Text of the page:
We do not see the role of the Faculty of Education as creating teachers as technicians, merely implementing prescribed curricula, instructional techniques, and policy. Rather we see our role as supporting beginning teachers as they bump up against relevant literature, current thinking, curricula, educational policies, and the actions and thinking of teachers as they engage in inquiry into their own views and practices. Thus as well as developing the skills and knowledge of beginning teachers, we also present opportunities and experiences for them to develop a stance of inquiry (Cochran-Smith & Lytle, 2009). Therefore, within the various communities, teacher candidates are encouraged to critically examine and inquire into:

 

  • Classroom practice (in general, their own, and the practices of those they observe through the program)
  • Student learning and understanding
  • Ontario curricula and initiatives
  • Domain-specific understandings
  • What it means to create and take part in communities of learning
  • Perspectives on schooling
  • Issues of equity and diversity

We view the teacher education program as an opportunity for beginning teachers to engage in a dynamic and iterative cycle of inquiry within a variety of communities. It is within these communities that our teacher candidates are exposed to ideas of teaching and learning, engage in discussion about these ideas, and are provided with opportunities to test out their professional knowledge and practice in a variety of settings.

 

Teacher Education Program Learning Outcomes The teacher education program is committed to developing teachers within communities of inquiry through

 

1) Creating, promoting, and participating in communities of inquiry

Graduates of the program:

  • Participate in communities of inquiry
    • Demonstrate commitment to personal and professional learning to inform their own practice
    • Recognize that professional learning occurs in various ways and contexts
    • Participate in local and extended learning communities and/or communities of inquiry and practice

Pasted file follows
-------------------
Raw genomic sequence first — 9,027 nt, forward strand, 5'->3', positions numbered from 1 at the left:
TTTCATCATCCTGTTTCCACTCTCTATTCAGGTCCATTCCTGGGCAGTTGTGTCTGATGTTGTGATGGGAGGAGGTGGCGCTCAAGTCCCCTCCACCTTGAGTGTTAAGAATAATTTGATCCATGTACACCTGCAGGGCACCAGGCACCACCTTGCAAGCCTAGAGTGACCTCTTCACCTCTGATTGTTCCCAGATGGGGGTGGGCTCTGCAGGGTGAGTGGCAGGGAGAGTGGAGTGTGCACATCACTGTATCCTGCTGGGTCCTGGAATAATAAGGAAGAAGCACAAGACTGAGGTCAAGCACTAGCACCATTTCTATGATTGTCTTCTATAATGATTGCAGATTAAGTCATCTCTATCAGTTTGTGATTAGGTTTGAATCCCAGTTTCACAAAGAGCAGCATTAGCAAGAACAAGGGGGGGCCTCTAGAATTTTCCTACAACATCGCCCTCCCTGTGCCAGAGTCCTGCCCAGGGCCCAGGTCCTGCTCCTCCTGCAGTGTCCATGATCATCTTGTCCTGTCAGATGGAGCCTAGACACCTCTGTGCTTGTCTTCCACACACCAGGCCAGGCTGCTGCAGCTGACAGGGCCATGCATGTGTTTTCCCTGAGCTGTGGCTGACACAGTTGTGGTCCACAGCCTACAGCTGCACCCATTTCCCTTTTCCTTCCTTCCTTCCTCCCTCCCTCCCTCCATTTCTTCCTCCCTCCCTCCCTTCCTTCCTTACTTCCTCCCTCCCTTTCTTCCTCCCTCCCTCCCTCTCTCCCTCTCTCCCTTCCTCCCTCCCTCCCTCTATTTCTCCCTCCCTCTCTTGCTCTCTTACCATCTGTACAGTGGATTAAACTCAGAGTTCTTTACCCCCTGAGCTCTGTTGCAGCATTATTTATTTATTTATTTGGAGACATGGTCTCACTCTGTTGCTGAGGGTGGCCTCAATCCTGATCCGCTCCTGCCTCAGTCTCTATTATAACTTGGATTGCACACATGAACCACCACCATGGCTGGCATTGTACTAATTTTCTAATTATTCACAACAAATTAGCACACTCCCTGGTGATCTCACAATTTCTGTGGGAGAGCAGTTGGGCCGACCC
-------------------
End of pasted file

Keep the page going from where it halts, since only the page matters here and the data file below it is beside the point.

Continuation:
• Create communities of inquiry
    • Create collaborative and respectful learning communities within their own teaching situations
    • Work collaboratively with colleagues, families and community members to meet the needs of students
    • Recognize the role of teacher as researcher and model a stance of inquiry
  • Promote communities of inquiry
    • Recognize the values and roles of various educational contexts and communities
    • Demonstrate a sense of responsibility to community both locally and globally
    • Recognize various perspectives of the purposes of schooling
  • Demonstrate care, integrity, and respect as outlined in the OCT ethical standards of practice in all aspects of their work

 

2) Commitment to students and student learning

Graduates of the program:

  • Recognize and respect each student’s uniqueness and provide opportunities for all students to learn and demonstrate their learning
  • Demonstrate the value of the diversity of Canadian society, for instance, in relation to socioeconomic class, ethnicity, sexual orientation, gender, and ability, and the influence of these on student learning needs
  • Promote student well-being including physical, intellectual, social, and emotional welfare

 

3) Inquiry into Professional knowledge

Graduates of the program:

  • Demonstrate an understanding of current theories and research on how students develop and learn
  • Are familiar with research-based practices (assessment and instruction) that promote learning and address a broad range of learners
  • Demonstrate knowledge of current curriculum, research, theory, and policy in relevant subject disciplines
  • Understand the importance of integrating and aligning curriculum, instruction, and assessment